Earth Day, the day when the environmentally astute nag us about the future of the planet, is nigh upon us. While most of us don’t mind being kind to the earth in theory, it requires a great deal of effort and we are lazy. Buying local produce is fine when we make it to the farmer’s market. Sustainable food, yes, sure – but we’re not so enthusiastic if we have to give up our cars. Before packing your bags for a tree-planting stay on a kibbutz, here are some lower-energy ideas to get in on the healthier earth movement.
I’m referring to plant choices (otherwise, this would be an offensive subheading). To hear some tell it, potted plants are miracle workers, credited with boosting our immunity, increasing productivity, and reducing overall stress. Even if you think the New Age healing power of plants stuff is a bunch of claptrap, most people agree that a nice garden adds something to curb appeal.
Adapting your horticulture to the local ecosystem is politically astute because native plants are suited to local weather conditions (relative heat or cold, humidity, and rainfall), and requires little ecological (and economical) maintenance. In fact, growing native plants might reduce your overall carbon footprint by sucking up some of the excess sludge you’ve left behind in other areas of your life.
I know what you’re thinking – what in Sam Hill is a faucet aerator? A faucet aerator injects air bubbles into a water stream to reduce the amount of water coming out of a faucet. This is useful when: washing hands, brushing teeth, heating water. Not so useful when: filling a bucket or a pot, because you need X amount of water to fill a container, regardless of how long it takes to flow out of a faucet. Still, a faucet aerator is a small thing, and it doesn’t matter so much how strong the flow of a faucet is.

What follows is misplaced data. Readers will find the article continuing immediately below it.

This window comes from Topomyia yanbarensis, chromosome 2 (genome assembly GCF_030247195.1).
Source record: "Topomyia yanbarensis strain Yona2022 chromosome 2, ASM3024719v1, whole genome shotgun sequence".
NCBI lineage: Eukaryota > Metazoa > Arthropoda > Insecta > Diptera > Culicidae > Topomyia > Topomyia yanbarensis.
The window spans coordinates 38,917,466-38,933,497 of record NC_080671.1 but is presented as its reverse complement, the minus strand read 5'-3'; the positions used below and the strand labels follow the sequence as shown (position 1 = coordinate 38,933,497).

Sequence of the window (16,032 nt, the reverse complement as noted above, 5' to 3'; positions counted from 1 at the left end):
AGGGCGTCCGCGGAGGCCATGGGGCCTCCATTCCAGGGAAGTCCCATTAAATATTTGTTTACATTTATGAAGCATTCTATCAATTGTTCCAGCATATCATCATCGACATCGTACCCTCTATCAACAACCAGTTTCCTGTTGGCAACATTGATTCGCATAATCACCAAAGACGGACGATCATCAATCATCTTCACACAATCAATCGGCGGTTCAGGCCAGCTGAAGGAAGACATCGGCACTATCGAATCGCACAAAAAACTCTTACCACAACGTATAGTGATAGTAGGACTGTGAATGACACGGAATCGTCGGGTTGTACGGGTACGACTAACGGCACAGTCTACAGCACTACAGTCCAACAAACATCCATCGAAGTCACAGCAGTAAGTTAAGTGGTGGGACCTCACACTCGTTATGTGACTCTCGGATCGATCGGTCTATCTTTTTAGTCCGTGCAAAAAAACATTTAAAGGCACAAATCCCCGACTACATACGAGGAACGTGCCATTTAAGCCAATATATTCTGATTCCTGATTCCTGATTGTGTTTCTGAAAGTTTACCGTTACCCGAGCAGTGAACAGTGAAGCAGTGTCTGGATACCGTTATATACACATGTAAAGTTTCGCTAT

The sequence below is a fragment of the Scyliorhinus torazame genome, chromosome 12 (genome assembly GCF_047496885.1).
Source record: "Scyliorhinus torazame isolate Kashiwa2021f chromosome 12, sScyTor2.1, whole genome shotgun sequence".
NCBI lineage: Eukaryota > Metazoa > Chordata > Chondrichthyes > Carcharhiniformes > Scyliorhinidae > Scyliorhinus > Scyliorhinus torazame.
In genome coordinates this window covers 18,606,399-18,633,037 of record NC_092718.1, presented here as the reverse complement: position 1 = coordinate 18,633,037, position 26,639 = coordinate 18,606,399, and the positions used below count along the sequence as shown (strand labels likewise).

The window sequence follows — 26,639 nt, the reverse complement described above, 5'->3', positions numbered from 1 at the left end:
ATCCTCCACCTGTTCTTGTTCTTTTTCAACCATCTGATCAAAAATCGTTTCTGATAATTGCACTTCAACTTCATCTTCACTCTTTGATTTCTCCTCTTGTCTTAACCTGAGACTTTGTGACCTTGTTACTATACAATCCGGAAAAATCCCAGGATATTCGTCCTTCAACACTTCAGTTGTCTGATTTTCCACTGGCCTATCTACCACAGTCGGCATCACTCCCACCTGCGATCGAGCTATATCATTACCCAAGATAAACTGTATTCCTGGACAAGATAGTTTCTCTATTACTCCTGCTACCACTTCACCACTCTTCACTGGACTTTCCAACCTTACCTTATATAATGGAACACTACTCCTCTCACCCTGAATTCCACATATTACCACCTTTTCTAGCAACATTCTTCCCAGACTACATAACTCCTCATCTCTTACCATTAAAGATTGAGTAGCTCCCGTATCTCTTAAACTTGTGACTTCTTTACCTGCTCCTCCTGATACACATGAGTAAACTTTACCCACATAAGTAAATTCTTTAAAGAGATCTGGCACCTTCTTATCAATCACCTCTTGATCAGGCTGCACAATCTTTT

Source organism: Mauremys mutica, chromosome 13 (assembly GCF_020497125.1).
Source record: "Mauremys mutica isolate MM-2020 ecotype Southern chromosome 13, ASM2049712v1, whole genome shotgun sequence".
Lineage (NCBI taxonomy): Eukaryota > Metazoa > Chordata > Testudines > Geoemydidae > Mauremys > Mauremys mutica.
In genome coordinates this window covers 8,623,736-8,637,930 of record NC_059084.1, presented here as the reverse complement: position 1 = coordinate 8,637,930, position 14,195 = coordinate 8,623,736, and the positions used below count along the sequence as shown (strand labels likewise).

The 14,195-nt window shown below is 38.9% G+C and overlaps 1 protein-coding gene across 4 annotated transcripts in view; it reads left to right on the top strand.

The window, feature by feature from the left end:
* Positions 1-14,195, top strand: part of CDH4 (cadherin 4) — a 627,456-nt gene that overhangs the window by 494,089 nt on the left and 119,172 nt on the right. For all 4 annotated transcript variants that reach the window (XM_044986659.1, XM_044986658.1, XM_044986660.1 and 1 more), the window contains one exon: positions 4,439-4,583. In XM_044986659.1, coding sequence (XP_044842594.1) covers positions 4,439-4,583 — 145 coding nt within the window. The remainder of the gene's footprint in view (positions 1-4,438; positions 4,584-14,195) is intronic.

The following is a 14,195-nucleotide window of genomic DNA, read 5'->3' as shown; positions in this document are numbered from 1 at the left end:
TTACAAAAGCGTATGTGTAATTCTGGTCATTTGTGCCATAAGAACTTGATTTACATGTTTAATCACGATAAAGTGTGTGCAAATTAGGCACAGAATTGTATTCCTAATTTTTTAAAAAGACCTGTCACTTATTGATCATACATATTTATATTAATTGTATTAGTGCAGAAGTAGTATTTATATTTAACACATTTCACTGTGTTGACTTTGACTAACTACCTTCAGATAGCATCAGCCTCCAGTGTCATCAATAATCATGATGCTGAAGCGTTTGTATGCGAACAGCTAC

Please note that I’m not advocating a low-flow showerhead, which is a big thing. You should only get a low-flow showerhead if you are certain it won’t bother you. If a low-flow showerhead won’t bother you, you are amazing.
Easier said than done! In California, we rarely need the heat (an extra sweater and blankets at night for a few months per year), but the summer without the AC seems impossible if you live more than ten miles away from the coast. Still, allowing your body five to ten minutes to adjust to the house temperature before turning on climate control helps your body learn to adjust to its environment naturally. Our bodies are adaptable to temperature changes (within reason) if we allow them time. Provided you are not in immediate danger of succumbing to weather-related illness, give yourself a few minutes and then when you do turn on your AC or heater, keep the thermostat set a few degrees higher or lower than usual. Small changes make significant differences on both your carbon footprint and the bill you receive from the energy company.